Ruth Yodaiken, Federal Trade Commission
Ruth Yodaiken is a senior attorney in the Bureau of Consumer Protection at the Federal Trade Commission (FTC), the agency that protects consumers from unfair or deceptive business practices across all industries. In her talk, Yodaiken described the FTC’s approach to consumer protections in the Internet of Things (IoT) sector, including software update challenges. She specified that she was speaking at the workshop for herself and not on behalf of the FTC.
The FTC has two primary methods of ensuring that consumers are treated fairly: law enforcement and policy. The agency takes a comprehensive view of unfair or deceptive business practices, such as misleading claims or outright fraud, that could open up consumers to risk, before considering crafting new policies or taking legal action.
The FTC is active in the technology industry in general, including the IoT landscape, said Yodaiken. But, the agency has not issued any blanket rules or requirements for security or update protocols in IoT devices. Rather, it has focused on the context that a particular business is operating in, recognizing that different devices and different ecosystems require very different update approaches.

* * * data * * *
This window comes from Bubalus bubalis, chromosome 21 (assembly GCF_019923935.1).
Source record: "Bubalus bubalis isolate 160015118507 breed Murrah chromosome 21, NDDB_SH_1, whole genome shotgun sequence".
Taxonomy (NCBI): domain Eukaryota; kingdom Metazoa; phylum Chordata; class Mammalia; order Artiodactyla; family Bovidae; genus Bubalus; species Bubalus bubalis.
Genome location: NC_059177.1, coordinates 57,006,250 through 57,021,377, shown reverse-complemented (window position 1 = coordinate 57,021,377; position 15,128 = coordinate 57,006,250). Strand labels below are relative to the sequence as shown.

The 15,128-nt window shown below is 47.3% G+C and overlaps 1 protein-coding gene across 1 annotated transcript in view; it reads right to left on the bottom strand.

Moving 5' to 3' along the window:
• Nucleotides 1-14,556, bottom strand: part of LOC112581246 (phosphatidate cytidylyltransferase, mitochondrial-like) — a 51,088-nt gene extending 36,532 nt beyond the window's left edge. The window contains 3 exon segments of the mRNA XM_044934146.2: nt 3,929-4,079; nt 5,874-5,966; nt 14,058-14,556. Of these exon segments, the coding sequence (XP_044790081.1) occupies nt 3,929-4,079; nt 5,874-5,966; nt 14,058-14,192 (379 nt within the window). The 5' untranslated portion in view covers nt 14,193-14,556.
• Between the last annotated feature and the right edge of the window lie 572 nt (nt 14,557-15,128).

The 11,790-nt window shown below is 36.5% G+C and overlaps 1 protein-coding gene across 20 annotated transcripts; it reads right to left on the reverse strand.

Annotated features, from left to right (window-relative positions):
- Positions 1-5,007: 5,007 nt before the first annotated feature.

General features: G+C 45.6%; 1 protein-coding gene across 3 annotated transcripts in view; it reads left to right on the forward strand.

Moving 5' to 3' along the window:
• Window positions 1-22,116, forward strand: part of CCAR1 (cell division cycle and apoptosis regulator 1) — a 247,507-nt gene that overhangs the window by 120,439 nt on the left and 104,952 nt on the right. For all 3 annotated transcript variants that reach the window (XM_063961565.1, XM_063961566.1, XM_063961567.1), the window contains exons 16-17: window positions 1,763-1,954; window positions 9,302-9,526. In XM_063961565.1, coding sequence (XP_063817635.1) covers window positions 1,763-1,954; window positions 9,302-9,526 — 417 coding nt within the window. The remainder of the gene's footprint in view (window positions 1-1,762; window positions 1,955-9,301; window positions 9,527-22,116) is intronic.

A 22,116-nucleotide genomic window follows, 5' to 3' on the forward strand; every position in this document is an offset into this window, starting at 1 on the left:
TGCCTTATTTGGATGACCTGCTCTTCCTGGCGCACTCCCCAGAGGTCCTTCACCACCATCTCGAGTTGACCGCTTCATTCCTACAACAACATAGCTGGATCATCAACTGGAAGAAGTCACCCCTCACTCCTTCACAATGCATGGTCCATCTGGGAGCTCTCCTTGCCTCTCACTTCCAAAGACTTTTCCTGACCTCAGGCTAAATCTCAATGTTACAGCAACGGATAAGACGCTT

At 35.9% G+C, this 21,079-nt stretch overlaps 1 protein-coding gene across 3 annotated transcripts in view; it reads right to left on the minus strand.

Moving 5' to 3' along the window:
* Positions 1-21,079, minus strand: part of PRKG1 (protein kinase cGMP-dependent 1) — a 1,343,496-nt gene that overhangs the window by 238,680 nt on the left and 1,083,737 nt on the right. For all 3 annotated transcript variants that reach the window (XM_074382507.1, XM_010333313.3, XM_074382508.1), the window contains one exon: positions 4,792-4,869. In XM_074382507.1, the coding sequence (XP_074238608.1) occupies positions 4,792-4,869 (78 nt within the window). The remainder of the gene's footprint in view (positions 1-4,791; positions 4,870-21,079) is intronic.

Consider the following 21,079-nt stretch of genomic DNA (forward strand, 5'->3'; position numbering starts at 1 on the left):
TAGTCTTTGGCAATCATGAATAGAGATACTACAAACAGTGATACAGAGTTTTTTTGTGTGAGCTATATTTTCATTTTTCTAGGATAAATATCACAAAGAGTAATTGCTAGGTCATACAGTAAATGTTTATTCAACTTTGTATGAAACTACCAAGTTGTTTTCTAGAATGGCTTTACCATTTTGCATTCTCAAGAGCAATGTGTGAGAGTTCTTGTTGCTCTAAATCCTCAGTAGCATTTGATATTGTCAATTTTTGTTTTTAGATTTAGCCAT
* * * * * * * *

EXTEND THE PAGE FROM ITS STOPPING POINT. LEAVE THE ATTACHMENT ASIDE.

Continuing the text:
Yodaiken said the main questions driving the FTC’s work are the following: What are the benefits to the consumer? What is the risk of harm to the consumer? Can that risk be lessened? and Is a business taking reasonable measures to do that? In the IoT industry,
the main challenge, she said, is that “a consumer very often has no idea what is going on with their devices, [or] if their devices are compromised.”
Yodaiken noted that companies are responsible for taking reasonable measures to protect consumers from security risks, and if they don’t, the FTC can step in. In 2013, for example, the FTC alleged that TRENDnet’s baby monitors and video cameras lacked adequate security protections, leaving consumers vulnerable to privacy breaches. The FTC alleged that the company failed to encrypt credentials, provide adequate security training to its employees, or conduct vulnerability testing. TRENDnet settled the highly publicized case, but unfortunately, Yodaiken said, the FTC continues to see many of the same issues in today’s consumer products.